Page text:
Recognizing Shaken Baby Syndrome

By: Kristen Ross Email
By: Kristen Ross Email

It's estimated about 1,300 cases of Shaken Baby Syndrome will occur this year alone.

Of those, one out of four of those babies typically dies, but the ones that survive generally will need continuing medical treatment for years to come.

Shaken babies typically range in age from just a few days to a few months.

So what is it that sets caregivers off? It's something babies do lots of everyday, cry.

Although it's a sound most parents and caregivers are used to, the way some people deal with it is anything but.

"Shaken baby syndrome implies not that you've been thrown against a wall or been in a car wreck, but that you've just been shaken back and forth by a caregiver who emotionally loses control," Dr. Jesse Parr with University Pediatrics said.

One of the first signs and symptoms that a baby has in fact been forcefully shaken, are the eyes.

After a baby has been forcefully shaken, he or she will have red spots or hemorrhages inside the eyeball.

Imaging of the brain also shows additional bleeding.

"The brain is Jello consistency inside a solid box, so the brain shakes back and forth inside the skull gets a direct injury from being shaken back and forth," Parr said.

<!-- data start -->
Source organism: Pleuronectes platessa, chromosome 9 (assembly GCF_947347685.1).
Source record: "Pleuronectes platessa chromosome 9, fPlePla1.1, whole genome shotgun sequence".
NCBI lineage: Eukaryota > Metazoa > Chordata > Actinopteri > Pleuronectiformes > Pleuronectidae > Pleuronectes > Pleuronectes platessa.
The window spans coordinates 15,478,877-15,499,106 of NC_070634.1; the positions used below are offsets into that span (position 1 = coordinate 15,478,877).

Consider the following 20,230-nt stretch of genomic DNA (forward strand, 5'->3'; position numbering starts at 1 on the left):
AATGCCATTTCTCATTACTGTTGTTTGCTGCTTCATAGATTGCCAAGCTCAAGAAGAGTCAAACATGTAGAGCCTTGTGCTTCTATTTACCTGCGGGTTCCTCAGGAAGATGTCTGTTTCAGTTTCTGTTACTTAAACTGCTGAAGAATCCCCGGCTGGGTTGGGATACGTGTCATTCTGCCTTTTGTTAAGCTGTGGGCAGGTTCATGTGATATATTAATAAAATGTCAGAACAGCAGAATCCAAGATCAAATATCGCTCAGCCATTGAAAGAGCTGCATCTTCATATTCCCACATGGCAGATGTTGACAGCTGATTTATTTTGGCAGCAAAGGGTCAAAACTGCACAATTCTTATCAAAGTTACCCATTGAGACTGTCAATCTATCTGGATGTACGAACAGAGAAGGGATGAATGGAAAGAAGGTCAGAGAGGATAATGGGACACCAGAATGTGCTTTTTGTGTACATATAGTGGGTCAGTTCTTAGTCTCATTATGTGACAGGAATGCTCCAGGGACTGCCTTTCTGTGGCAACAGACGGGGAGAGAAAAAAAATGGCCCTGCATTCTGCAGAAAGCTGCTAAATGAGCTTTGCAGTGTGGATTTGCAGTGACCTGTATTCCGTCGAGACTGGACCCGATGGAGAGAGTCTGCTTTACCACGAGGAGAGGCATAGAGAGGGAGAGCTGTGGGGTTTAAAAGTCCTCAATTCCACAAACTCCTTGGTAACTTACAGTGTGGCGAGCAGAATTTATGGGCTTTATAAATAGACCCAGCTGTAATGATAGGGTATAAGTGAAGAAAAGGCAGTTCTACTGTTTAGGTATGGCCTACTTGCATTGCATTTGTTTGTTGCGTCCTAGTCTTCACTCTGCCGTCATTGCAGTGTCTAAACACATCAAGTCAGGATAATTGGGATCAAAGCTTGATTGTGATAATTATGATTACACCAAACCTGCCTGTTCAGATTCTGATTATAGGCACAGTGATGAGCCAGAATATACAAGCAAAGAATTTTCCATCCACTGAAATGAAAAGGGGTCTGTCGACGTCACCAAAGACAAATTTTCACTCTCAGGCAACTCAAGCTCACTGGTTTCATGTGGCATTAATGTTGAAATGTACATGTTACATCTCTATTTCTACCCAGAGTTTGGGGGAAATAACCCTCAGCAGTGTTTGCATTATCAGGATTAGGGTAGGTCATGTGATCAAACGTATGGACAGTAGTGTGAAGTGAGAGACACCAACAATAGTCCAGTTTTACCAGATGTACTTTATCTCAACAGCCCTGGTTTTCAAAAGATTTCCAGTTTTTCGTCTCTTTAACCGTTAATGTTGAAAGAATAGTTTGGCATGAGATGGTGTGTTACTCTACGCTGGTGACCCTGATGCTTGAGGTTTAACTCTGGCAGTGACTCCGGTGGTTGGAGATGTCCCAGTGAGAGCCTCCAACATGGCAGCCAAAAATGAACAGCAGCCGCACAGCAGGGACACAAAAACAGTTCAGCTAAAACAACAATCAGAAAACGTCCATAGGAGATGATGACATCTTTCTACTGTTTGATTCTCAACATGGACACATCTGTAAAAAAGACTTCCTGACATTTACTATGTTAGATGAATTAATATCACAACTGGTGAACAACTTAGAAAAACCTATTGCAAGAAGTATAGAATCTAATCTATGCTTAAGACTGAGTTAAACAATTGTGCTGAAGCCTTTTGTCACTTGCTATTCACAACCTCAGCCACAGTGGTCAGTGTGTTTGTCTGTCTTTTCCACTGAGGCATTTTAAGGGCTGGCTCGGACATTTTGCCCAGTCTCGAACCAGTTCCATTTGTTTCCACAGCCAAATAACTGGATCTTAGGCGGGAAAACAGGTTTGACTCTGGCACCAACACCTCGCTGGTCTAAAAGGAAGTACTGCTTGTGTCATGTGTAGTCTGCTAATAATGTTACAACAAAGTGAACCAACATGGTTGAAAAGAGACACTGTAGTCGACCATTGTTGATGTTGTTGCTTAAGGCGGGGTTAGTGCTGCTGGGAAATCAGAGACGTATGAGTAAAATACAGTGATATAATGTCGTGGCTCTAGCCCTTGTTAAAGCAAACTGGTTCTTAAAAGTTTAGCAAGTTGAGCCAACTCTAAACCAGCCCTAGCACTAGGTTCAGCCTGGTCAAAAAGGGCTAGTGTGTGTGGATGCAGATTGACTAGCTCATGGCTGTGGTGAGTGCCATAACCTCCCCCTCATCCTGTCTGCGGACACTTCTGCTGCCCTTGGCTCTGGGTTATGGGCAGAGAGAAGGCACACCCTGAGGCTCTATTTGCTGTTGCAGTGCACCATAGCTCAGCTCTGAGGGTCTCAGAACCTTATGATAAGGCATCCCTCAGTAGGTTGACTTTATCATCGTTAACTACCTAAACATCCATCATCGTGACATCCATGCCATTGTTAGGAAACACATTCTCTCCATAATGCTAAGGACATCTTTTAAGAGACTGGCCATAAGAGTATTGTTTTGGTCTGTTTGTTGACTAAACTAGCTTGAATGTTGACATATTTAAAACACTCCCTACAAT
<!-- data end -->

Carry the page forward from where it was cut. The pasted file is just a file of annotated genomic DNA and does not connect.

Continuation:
A baby who survives the vicious shaking can experience delays later on.

Such as: speech, language, developmental delays, reasoning abilities, and even basic functioning.

Doctors say it's not just caregivers and babysitters that need to be aware of these harmful effects, it's anyone who looks after a child.

"None of us are superhuman we can all reach our limit, and what you have to do is when you're about to approach your limit step aside and let some other adult get involved," Parr said.

Studies show that biological fathers inflict these injuries 37 percent of the time. Boyfriends of mothers 21 percent of the time. Caregivers 17 percent, and mothers 13 percent of the time.

If you're responsible for caring for a child, the Shaken Baby Alliance has developed some simple tips you can practice that can help you better cope with a crying baby.

-Check on the child to make sure they aren't hungry or their diaper needs changing.
-Offer the infant a pacifier.
-Take the baby for a ride in the car
-If you just can't take it anymore, call a friend, relative or neighbor. Someone who can give you a break.
-If all else fails and you find yourself about to lose control, put the baby in a safe place, get away from the crying baby and get control or your emotions.

To read more tips, and get more information about Shaken Baby Syndrome click on the links below:

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